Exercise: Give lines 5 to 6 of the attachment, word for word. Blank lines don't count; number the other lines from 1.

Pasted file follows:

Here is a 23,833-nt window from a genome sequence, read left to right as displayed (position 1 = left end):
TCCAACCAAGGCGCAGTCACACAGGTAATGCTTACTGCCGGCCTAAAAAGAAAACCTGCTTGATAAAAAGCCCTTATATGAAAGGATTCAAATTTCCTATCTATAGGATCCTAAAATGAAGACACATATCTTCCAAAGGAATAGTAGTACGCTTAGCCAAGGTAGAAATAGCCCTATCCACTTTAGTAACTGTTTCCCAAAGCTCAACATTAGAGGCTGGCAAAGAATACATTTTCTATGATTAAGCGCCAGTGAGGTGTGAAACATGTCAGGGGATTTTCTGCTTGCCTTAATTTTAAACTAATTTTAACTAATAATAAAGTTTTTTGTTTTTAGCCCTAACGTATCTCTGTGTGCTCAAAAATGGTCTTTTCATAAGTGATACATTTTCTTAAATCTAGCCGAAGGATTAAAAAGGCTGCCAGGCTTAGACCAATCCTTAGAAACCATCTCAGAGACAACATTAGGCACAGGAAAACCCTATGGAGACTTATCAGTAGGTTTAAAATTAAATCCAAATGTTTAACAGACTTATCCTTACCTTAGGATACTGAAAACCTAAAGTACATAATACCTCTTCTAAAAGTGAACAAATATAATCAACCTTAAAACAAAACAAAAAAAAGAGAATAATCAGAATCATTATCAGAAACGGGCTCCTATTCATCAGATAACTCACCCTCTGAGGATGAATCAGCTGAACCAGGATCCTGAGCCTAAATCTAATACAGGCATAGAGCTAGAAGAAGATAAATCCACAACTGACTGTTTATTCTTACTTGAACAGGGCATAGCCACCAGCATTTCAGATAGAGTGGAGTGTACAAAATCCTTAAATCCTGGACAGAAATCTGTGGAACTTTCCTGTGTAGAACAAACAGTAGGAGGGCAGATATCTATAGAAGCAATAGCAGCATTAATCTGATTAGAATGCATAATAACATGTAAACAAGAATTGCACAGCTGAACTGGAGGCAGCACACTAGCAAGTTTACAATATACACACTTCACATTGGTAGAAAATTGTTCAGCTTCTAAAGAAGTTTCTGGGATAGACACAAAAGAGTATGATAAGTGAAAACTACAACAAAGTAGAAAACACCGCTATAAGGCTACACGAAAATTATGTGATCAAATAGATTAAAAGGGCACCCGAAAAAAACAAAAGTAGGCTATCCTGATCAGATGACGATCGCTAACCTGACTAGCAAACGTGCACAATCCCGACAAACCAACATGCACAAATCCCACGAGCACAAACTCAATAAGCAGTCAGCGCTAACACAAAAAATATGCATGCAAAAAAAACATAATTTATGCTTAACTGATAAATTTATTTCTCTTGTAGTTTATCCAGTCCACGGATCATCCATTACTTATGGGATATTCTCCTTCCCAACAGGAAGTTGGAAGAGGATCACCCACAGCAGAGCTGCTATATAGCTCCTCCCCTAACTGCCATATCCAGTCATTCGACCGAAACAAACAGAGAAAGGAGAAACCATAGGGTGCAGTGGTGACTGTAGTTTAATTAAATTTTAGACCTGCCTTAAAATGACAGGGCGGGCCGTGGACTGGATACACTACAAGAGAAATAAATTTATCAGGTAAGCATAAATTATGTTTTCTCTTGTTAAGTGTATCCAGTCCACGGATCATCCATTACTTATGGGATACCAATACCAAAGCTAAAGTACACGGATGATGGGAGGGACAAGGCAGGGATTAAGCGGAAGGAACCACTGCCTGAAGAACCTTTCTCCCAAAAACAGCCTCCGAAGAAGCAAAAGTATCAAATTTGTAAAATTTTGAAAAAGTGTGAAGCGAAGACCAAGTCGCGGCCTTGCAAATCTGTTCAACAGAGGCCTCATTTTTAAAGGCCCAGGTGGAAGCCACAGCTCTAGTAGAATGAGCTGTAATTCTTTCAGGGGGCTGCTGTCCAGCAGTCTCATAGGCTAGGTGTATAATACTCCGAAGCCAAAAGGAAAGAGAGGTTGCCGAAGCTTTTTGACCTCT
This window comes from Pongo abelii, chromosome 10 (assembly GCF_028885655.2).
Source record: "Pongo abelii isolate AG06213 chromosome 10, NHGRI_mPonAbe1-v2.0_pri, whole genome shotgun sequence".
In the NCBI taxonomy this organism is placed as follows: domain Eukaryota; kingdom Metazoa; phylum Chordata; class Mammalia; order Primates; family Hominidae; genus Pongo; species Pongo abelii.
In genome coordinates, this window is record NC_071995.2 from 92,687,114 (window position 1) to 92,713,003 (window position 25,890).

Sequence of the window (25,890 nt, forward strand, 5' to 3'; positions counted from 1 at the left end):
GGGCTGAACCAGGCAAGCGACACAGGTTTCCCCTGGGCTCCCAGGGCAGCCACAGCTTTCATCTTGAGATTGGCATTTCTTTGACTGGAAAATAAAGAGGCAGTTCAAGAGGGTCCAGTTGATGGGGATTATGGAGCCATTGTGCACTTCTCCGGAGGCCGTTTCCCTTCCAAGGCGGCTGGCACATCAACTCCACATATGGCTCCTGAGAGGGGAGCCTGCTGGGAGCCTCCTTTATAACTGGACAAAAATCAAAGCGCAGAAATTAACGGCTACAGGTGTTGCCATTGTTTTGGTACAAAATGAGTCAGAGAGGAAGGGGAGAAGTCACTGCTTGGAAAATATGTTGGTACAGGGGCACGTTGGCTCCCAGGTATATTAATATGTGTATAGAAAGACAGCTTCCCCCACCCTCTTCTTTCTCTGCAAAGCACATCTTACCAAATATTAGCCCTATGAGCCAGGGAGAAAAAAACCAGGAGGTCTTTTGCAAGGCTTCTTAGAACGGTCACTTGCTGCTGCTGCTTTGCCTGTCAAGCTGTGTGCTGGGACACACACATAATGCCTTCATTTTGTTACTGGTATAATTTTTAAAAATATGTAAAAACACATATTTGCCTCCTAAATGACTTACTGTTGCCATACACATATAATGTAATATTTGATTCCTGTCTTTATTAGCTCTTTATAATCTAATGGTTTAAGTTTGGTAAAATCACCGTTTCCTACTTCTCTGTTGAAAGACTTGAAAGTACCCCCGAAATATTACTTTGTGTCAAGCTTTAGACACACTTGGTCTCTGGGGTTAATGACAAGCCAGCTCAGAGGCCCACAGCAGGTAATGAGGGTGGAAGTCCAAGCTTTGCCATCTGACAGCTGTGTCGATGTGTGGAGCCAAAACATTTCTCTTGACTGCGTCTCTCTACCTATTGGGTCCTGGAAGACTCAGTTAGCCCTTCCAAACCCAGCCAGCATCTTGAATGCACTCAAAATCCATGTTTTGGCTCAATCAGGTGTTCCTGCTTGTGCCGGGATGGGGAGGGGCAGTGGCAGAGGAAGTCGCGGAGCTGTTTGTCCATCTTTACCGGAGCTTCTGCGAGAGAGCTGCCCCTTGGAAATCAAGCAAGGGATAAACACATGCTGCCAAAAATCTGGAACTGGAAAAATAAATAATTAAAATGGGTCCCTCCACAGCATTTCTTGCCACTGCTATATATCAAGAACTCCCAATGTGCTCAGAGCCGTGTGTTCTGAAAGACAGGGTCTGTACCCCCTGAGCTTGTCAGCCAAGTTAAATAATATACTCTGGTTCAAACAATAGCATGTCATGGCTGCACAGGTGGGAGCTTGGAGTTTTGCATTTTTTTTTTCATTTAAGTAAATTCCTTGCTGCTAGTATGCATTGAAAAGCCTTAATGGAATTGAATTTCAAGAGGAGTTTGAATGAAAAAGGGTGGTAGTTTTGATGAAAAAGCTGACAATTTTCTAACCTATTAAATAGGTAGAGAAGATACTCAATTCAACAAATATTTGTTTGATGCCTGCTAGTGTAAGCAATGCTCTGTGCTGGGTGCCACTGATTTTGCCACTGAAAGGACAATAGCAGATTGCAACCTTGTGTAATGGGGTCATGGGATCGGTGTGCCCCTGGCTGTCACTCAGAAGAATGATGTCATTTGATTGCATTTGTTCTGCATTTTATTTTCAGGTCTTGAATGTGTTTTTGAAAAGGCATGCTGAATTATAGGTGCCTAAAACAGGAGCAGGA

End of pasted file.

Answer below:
In the NCBI taxonomy this organism is placed as follows: domain Eukaryota; kingdom Metazoa; phylum Chordata; class Mammalia; order Primates; family Hominidae; genus Pongo; species Pongo abelii.
In genome coordinates, this window is record NC_071995.2 from 92,687,114 (window position 1) to 92,713,003 (window position 25,890).